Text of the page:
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Plastic, plastic everywhere…

Model results for global count density of ocean borne plastics in four size classes

We have talked about the problems of single use plastic bags before on this blog, back in June when the UK government announced a charge on all single use plastic bags from large retailers in England as from autumn 2015. But, with Christmas on the horizon with all its attendant shopping for food and presents, we thought now would be a great time to revisit the subject – especially as a study published this week shows that the extent of plastic waste in the world’s oceans is truly staggering. Obviously single use bags are not the sole culprit here, but they are a significant factor, and they don’t stop being a problem after they have been broken up by the action of waves and tides. The study shows that the majority of plastic in the oceans is in the form of microplastics – that is, small particles less than 5mm in size. These microplastics are eaten by smaller marine animals and can then become concentrated in larger fish and other predators that then eat them, causing sickness. Another factor to consider here is that these same, larger fish can then end up in the becoming food for people.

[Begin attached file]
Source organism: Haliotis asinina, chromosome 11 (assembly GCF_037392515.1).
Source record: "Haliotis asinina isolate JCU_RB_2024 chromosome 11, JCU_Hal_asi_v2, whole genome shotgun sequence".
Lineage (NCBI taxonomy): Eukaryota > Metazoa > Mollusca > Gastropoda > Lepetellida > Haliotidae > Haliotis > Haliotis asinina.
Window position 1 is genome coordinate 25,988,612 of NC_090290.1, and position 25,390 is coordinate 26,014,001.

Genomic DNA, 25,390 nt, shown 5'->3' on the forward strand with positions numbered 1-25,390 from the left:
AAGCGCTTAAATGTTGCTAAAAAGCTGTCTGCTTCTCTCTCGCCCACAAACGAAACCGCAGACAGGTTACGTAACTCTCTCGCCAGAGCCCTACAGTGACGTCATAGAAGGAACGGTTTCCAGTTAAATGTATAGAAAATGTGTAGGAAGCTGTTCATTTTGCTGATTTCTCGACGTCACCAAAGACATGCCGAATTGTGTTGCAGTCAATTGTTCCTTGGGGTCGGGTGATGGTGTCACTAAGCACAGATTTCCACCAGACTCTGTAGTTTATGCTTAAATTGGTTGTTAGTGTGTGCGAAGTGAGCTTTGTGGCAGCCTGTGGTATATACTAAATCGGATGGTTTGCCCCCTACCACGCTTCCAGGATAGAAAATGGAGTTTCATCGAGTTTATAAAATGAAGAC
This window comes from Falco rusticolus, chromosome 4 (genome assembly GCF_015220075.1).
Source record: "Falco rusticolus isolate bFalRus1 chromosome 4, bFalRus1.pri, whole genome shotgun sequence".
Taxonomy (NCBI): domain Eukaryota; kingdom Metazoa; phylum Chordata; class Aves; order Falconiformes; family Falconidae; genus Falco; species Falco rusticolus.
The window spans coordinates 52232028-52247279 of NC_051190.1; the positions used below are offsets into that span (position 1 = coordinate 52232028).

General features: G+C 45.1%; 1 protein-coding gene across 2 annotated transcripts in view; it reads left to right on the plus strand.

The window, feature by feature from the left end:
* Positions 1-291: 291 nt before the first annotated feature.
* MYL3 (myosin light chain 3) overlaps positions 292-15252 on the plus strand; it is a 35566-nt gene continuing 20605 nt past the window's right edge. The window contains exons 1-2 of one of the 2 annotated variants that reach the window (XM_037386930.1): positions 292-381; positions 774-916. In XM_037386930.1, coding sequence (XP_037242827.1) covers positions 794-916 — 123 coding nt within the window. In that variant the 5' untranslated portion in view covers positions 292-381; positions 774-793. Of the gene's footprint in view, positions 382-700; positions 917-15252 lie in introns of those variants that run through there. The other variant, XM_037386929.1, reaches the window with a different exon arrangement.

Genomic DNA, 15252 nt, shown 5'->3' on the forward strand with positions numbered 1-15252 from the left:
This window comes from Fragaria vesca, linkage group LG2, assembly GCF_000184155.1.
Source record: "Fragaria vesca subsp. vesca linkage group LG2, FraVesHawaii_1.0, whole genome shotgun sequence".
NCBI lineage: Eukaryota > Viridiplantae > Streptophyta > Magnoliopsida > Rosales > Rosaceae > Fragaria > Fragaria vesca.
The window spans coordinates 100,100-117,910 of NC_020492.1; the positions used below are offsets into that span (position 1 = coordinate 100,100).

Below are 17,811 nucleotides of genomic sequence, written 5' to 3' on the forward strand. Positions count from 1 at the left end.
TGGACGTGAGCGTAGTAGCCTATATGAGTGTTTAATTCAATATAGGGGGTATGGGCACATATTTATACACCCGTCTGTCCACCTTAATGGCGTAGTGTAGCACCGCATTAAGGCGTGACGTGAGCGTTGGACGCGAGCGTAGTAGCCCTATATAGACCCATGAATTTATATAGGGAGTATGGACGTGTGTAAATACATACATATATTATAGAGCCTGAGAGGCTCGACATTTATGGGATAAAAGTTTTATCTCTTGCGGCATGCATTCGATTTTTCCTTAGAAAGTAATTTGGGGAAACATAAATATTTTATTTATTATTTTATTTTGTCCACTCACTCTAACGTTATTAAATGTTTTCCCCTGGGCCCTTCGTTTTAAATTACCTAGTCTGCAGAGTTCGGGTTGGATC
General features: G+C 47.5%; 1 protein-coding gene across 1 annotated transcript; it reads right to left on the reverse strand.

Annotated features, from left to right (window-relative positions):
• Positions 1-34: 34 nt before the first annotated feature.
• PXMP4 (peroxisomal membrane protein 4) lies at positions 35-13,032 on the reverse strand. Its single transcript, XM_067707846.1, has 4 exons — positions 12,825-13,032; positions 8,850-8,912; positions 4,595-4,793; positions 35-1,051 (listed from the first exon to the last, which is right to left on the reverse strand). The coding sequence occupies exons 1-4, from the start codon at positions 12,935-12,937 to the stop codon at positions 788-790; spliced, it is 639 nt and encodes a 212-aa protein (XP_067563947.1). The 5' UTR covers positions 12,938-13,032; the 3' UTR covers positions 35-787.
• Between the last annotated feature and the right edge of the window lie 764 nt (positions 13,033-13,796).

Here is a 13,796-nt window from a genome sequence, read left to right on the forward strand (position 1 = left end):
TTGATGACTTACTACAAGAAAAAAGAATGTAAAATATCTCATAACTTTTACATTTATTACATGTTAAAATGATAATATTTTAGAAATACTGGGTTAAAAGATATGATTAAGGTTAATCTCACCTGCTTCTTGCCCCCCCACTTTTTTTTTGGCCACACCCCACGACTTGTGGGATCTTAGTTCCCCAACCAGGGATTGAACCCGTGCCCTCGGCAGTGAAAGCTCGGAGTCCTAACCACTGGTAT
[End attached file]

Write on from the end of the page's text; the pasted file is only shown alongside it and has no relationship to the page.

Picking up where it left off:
Plastic bags are not just a problem in the ocean. In the United Arab Emirates it is estimated that up to 50% of camels are killed by eating plastic bags and ‘rocks’ of calcified plastic weighing up to 60 kilograms are found in camel stomachs every day. That’s why we’ve put together a classroom activity to encourage people to make and use their own multiple use bags when out shopping. You can the find the ‘Break the Bag Habit Activity‘ on our newly launched Roots & Shoots Abu Dhabi website along with lots of information on what schools in Abu Dhabi are doing to help people, animals and their local environment.

So this Christmas, spare an extra thought for the fish and the camels and take reusable bags with you wherever you go!

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